Sunday, March 7, 2010
Derwent Fortnight #2: Watercolour Pencils
Derwent's brilliant colourmen have turned a frustrating product into a must-have range of soft, pigment-rich watercolor pencils. When you buy them, look for the new tin with a picture of a gondola in Venice, with pencils angled over it as if they're laying on the sketch in progress. This formula's been around for a while. Blick's got this version of them, vastly improved from their old watercolor pencils.
Back in 1990, I had a set of 72 Derwent Watercolour Pencils. They came in a gorgeous tin with a picture of a trout fisherman flipping the fish into close focus. Half the drawing was dry, the other half had been washed into a watercolor painting. I was awed by that illustration and it's why I bought that brand of watercolor pencils. I wanted to be able to do that some day.
I was frustrated with the pencils though, because the leads seemed hard and dry. I couldn't get the strong smooth application that I did with my Prismacolors when I used them dry, though they did melt perfectly when I applied a wet brush and were great as watercolors. The color range was exciting, with strange and beautiful hues like Mist and Water Green, colors I loved as soon as I tried them.
I didn't use them often because of that hardness and gave the set to a friend when I moved away from New Orleans years later. When I replaced it, I bought the Cretacolor Aqua Monolith set of 72 because the woodless watercolor pencils seemed a lot more frugal.
Derwent has reformulated the pencils since then.
I love the new texture. They laid down easily. There's still a slight echo of the "dry" feeling, they are less waxy than most soft colored pencils. They're so pigment rich and soft though that it's just a pleasant variation on the feel of colored pencils.
They easily give full heavy coverage with only medium pressure. My old ones demanded heavy pressure, enough to incise lines in the paper if I wanted to get rid of the white specks in one go. Their unique texture gives a lot of control and a nice opacity to them in dry applications.
Light pressure still produces the lovely skip and dance broken color that gives a Derwent Artist Pencil drawing such a gorgeous "drawing" look. They sharpen to a good small point too, allowing great details.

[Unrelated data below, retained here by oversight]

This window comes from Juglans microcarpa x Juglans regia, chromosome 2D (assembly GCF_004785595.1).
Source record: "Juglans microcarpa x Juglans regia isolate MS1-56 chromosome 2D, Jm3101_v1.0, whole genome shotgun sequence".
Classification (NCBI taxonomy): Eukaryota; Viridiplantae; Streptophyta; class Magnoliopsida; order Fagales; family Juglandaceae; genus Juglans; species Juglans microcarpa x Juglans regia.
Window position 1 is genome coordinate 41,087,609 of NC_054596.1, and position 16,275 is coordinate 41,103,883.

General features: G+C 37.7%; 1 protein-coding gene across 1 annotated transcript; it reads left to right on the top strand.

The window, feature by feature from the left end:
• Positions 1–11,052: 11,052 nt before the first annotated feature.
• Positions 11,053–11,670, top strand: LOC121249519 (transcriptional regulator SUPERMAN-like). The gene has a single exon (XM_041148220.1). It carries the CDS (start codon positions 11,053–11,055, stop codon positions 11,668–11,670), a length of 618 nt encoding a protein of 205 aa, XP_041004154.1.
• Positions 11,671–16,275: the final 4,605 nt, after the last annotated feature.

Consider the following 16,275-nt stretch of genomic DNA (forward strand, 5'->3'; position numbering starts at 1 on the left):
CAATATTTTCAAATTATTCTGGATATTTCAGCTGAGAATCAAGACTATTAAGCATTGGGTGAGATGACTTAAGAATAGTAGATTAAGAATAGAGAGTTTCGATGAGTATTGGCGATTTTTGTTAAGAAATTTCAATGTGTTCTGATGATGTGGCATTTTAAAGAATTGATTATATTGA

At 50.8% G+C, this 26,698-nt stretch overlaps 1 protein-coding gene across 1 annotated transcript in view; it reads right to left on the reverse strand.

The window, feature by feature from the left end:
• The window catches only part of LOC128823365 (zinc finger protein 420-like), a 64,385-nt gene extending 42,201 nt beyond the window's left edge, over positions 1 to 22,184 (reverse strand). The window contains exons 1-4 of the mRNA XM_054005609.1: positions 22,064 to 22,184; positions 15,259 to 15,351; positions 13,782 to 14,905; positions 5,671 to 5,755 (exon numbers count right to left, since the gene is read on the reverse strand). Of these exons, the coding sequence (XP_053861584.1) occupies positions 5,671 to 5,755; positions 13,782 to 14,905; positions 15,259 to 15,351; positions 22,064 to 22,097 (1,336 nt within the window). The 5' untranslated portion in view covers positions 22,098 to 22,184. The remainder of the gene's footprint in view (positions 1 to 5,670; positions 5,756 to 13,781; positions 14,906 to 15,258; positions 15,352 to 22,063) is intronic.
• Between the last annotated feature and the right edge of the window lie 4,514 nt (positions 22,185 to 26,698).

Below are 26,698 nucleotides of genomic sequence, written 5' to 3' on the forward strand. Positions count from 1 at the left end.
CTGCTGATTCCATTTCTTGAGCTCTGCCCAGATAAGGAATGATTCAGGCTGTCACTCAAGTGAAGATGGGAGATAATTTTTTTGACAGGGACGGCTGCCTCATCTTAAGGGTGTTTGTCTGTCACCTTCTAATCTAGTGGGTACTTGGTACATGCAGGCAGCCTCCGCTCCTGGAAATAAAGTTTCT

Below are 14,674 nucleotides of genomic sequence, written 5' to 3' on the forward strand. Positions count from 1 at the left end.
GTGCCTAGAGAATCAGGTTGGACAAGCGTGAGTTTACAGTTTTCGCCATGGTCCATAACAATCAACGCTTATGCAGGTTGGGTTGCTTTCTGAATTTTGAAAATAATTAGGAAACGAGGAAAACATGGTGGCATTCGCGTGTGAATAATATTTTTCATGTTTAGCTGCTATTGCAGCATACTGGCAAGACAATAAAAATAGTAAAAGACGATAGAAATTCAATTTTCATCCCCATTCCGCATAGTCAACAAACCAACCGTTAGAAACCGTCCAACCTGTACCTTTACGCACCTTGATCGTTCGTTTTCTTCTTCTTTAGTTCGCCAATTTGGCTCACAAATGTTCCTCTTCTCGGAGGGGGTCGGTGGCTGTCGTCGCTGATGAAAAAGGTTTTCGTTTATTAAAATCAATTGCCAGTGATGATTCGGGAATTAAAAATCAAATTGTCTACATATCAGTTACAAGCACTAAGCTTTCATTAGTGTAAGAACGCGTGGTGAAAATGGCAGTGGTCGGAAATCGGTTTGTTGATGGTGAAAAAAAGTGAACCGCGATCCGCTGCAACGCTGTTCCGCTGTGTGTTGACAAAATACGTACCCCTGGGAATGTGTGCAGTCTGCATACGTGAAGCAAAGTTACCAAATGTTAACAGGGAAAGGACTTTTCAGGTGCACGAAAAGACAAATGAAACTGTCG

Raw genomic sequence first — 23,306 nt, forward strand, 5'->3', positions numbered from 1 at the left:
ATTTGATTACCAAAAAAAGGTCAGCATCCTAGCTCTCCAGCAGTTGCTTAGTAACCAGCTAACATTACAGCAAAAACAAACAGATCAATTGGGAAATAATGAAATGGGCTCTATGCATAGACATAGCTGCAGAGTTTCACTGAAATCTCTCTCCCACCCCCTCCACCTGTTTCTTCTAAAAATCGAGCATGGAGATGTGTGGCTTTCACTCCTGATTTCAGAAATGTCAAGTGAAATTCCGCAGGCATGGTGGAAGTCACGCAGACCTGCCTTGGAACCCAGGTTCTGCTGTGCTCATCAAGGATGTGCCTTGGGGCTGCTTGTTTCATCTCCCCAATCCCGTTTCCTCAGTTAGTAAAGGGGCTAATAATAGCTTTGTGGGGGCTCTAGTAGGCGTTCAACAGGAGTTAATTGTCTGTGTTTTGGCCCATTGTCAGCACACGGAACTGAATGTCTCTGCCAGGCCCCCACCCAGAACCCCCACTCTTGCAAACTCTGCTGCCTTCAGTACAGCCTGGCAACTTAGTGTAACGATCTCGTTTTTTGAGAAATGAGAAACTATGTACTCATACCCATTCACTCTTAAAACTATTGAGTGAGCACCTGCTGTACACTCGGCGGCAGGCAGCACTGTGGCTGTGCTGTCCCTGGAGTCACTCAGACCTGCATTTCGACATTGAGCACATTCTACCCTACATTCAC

Derwent Watercolour Pencils still have a big range of unique proprietary colors like Copper Beech, Water Green and Mineral Green. The color that's called Grass Green is different in every brand of colored pencils, it's just one of those common descriptive names. In these, it's the light yellow-green a bit greener than May Green and serving pretty much the same purpose of highlights on foliage. In many brands a Grass Green is a spectrum bright emerald color.
Notice on my sample painting how I managed to tuck in some very tight angled corners. I drew the crocus from the negative space, sketching around it with Copper Beech sharpened to a fine point and then working heavily into the area adjacent to the hard edge of the flower before washing. The old pencils wouldn't have given me that solid coverage, while others wouldn't give tight a turn where the petals meet unless I sharpened it per point.
Once I washed them, I had perfect control of how fast they dissolved. They do dissolve easily so I had to work with very little water where I wanted distinct marks to remain, almost dry-brushing over it, while areas I scrubbed a little came up completely and turned into pure high quality watercolor.
If you are concerned about lightfastness, Derwent posts lightfastness ratings on the Blue Wool Scale for each of their pencils. As usual, some colors perform better than others, but a large number of the Watercolour Pencils have a rating of 6, 7 or 8 -- the three artist grade lightfastness ratings. So I would recommend Derwent Watercolour Pencils especially for use in watercolor journals and travel journals.
If you only want to do archival lightfast framing-art with them, choose the lightfastness 6+ pencils from open stock -- or buy the full range and just sort them into "sketching" and "painting" pencil cups.
My 12 color set fits neatly on top of my Moleskine watercolor journal. That's the perfect take-along for field drawing and painting. There's one more point I have to make about Derwent's color choices in small sets.
They do know what they're doing when they decide exactly which colors to put in a blister pack or a set of 12. Unlike most colored pencils manufacturers, you really can try their pencils in a small set and have a useful small set with a full range you can use to draw anything you want. I can't count the number of times I've gotten a 12 color set of pencils that did not have a cold red or magenta in it, only the orangy-red that doesn't mix to purple. Or doesn't have purple.
This is the range in the 12 color set, charted.
If I had to go on a trip and could only bring one set of colored pencils, the new formula Derwent Watercolour Pencils would be one of my top picks. They are extremely versatile, they can handle all of my colored pencils tricks from burnishing and blending to washes and broken-color light tonal value drawing.
They erase well -- I had some areas in my sample painting that came out too dark before I washed them and they lifted easily with a kneaded eraser. Areas I lightened after washing came up very easily with a damp brush and a quick blot with a clean cloth. You can't pick up all the color with wet lifting, but you can lift quite a lot, the colors reactivate well. So moving them around on the painting was very easy.
You can get some downloadable projects and lessons for all of Derwent's products from Derwent's home page. Here's an example artwork I did last night with mine.
4" x 5"
Derwent Watercolour Pencils
Moleskine watercolor journal